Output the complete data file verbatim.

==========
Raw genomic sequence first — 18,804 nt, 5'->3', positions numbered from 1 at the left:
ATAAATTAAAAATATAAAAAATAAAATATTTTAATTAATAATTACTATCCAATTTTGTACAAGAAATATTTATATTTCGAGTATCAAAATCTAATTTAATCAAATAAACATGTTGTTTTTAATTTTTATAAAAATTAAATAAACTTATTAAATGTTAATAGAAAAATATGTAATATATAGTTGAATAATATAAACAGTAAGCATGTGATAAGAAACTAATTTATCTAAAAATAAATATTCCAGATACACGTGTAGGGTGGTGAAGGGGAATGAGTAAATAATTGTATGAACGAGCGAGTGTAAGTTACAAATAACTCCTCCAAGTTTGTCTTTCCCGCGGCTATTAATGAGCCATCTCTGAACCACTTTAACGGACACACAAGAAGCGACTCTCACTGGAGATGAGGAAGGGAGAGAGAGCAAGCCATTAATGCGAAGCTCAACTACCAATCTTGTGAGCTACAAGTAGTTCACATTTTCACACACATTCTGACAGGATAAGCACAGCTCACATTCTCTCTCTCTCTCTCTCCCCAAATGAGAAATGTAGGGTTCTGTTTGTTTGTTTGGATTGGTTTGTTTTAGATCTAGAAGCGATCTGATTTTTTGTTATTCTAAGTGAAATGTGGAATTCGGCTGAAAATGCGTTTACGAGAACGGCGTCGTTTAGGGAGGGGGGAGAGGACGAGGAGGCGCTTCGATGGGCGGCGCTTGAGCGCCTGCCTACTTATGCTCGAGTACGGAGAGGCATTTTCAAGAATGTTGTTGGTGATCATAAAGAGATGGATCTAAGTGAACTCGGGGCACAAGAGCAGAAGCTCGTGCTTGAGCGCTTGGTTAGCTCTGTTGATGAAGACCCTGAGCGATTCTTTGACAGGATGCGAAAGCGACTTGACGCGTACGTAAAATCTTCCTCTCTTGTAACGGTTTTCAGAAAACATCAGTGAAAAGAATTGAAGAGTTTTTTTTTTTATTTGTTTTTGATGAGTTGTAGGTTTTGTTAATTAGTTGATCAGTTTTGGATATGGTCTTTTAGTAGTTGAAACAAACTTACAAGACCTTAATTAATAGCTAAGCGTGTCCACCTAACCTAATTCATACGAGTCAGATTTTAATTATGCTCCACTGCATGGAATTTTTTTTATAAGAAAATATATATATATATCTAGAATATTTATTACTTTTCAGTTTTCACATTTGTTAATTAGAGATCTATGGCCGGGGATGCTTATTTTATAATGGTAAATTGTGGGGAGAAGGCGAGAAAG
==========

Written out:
Raw genomic sequence first — 18,804 nt, 5'->3', positions numbered from 1 at the left:
ATAAATTAAAAATATAAAAAATAAAATATTTTAATTAATAATTACTATCCAATTTTGTACAAGAAATATTTATATTTCGAGTATCAAAATCTAATTTAATCAAATAAACATGTTGTTTTTAATTTTTATAAAAATTAAATAAACTTATTAAATGTTAATAGAAAAATATGTAATATATAGTTGAATAATATAAACAGTAAGCATGTGATAAGAAACTAATTTATCTAAAAATAAATATTCCAGATACACGTGTAGGGTGGTGAAGGGGAATGAGTAAATAATTGTATGAACGAGCGAGTGTAAGTTACAAATAACTCCTCCAAGTTTGTCTTTCCCGCGGCTATTAATGAGCCATCTCTGAACCACTTTAACGGACACACAAGAAGCGACTCTCACTGGAGATGAGGAAGGGAGAGAGAGCAAGCCATTAATGCGAAGCTCAACTACCAATCTTGTGAGCTACAAGTAGTTCACATTTTCACACACATTCTGACAGGATAAGCACAGCTCACATTCTCTCTCTCTCTCTCTCCCCAAATGAGAAATGTAGGGTTCTGTTTGTTTGTTTGGATTGGTTTGTTTTAGATCTAGAAGCGATCTGATTTTTTGTTATTCTAAGTGAAATGTGGAATTCGGCTGAAAATGCGTTTACGAGAACGGCGTCGTTTAGGGAGGGGGGAGAGGACGAGGAGGCGCTTCGATGGGCGGCGCTTGAGCGCCTGCCTACTTATGCTCGAGTACGGAGAGGCATTTTCAAGAATGTTGTTGGTGATCATAAAGAGATGGATCTAAGTGAACTCGGGGCACAAGAGCAGAAGCTCGTGCTTGAGCGCTTGGTTAGCTCTGTTGATGAAGACCCTGAGCGATTCTTTGACAGGATGCGAAAGCGACTTGACGCGTACGTAAAATCTTCCTCTCTTGTAACGGTTTTCAGAAAACATCAGTGAAAAGAATTGAAGAGTTTTTTTTTTTATTTGTTTTTGATGAGTTGTAGGTTTTGTTAATTAGTTGATCAGTTTTGGATATGGTCTTTTAGTAGTTGAAACAAACTTACAAGACCTTAATTAATAGCTAAGCGTGTCCACCTAACCTAATTCATACGAGTCAGATTTTAATTATGCTCCACTGCATGGAATTTTTTTTATAAGAAAATATATATATATATCTAGAATATTTATTACTTTTCAGTTTTCACATTTGTTAATTAGAGATCTATGGCCGGGGATGCTTATTTTATAATGGTAAATTGTGGGGAGAAGGCGAGAAAG